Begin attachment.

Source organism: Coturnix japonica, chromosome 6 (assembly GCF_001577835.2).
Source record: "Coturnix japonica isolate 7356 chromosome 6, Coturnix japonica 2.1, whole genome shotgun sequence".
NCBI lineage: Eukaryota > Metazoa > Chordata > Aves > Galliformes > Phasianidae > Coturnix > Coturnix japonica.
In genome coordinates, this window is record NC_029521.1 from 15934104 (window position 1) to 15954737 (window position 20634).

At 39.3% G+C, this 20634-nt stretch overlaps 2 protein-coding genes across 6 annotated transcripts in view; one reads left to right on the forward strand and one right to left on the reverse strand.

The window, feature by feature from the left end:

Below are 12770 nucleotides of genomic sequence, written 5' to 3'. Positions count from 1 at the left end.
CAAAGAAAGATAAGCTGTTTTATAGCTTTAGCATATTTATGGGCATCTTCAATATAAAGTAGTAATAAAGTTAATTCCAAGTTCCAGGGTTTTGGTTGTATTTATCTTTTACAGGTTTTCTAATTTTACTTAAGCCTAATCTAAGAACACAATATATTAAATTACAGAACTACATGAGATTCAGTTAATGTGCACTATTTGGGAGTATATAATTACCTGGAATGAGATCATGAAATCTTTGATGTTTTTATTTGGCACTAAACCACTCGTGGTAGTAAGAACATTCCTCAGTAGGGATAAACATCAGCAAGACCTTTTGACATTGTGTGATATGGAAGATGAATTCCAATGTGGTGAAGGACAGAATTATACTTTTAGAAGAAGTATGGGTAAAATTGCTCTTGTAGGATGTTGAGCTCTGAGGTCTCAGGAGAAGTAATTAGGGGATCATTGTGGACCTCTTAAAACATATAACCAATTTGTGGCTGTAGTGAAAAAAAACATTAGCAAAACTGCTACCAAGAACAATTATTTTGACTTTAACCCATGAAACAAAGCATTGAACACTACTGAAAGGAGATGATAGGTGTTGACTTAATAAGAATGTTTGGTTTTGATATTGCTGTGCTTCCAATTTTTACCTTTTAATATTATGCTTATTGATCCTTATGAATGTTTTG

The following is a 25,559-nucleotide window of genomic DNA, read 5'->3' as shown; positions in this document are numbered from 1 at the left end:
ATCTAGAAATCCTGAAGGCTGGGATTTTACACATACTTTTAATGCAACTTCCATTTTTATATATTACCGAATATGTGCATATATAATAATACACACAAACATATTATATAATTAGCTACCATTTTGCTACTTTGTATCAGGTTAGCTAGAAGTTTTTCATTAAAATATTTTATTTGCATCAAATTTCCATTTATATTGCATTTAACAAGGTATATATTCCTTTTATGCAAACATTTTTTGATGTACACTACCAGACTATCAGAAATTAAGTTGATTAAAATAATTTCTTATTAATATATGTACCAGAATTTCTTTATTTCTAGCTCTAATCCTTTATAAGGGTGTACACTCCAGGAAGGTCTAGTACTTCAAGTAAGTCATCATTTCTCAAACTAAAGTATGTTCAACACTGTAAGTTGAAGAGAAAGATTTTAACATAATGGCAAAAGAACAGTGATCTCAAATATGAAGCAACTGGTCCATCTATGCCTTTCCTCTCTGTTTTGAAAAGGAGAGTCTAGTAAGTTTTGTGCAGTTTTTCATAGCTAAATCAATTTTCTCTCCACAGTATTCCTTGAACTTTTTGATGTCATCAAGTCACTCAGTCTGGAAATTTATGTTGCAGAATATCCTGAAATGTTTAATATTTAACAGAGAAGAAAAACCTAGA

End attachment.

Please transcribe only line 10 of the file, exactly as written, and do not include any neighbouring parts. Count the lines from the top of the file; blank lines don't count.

ATCTAGAAATCCTGAAGGCTGGGATTTTACACATACTTTTAATGCAACTTCCATTTTTATATATTACCGAATATGTGCATATATAATAATACACACAAACATATTATATAATTAGCTACCATTTTGCTACTTTGTATCAGGTTAGCTAGAAGTTTTTCATTAAAATATTTTATTTGCATCAAATTTCCATTTATATTGCATTTAACAAGGTATATATTCCTTTTATGCAAACATTTTTTGATGTACACTACCAGACTATCAGAAATTAAGTTGATTAAAATAATTTCTTATTAATATATGTACCAGAATTTCTTTATTTCTAGCTCTAATCCTTTATAAGGGTGTACACTCCAGGAAGGTCTAGTACTTCAAGTAAGTCATCATTTCTCAAACTAAAGTATGTTCAACACTGTAAGTTGAAGAGAAAGATTTTAACATAATGGCAAAAGAACAGTGATCTCAAATATGAAGCAACTGGTCCATCTATGCCTTTCCTCTCTGTTTTGAAAAGGAGAGTCTAGTAAGTTTTGTGCAGTTTTTCATAGCTAAATCAATTTTCTCTCCACAGTATTCCTTGAACTTTTTGATGTCATCAAGTCACTCAGTCTGGAAATTTATGTTGCAGAATATCCTGAAATGTTTAATATTTAACAGAGAAGAAAAACCTAGA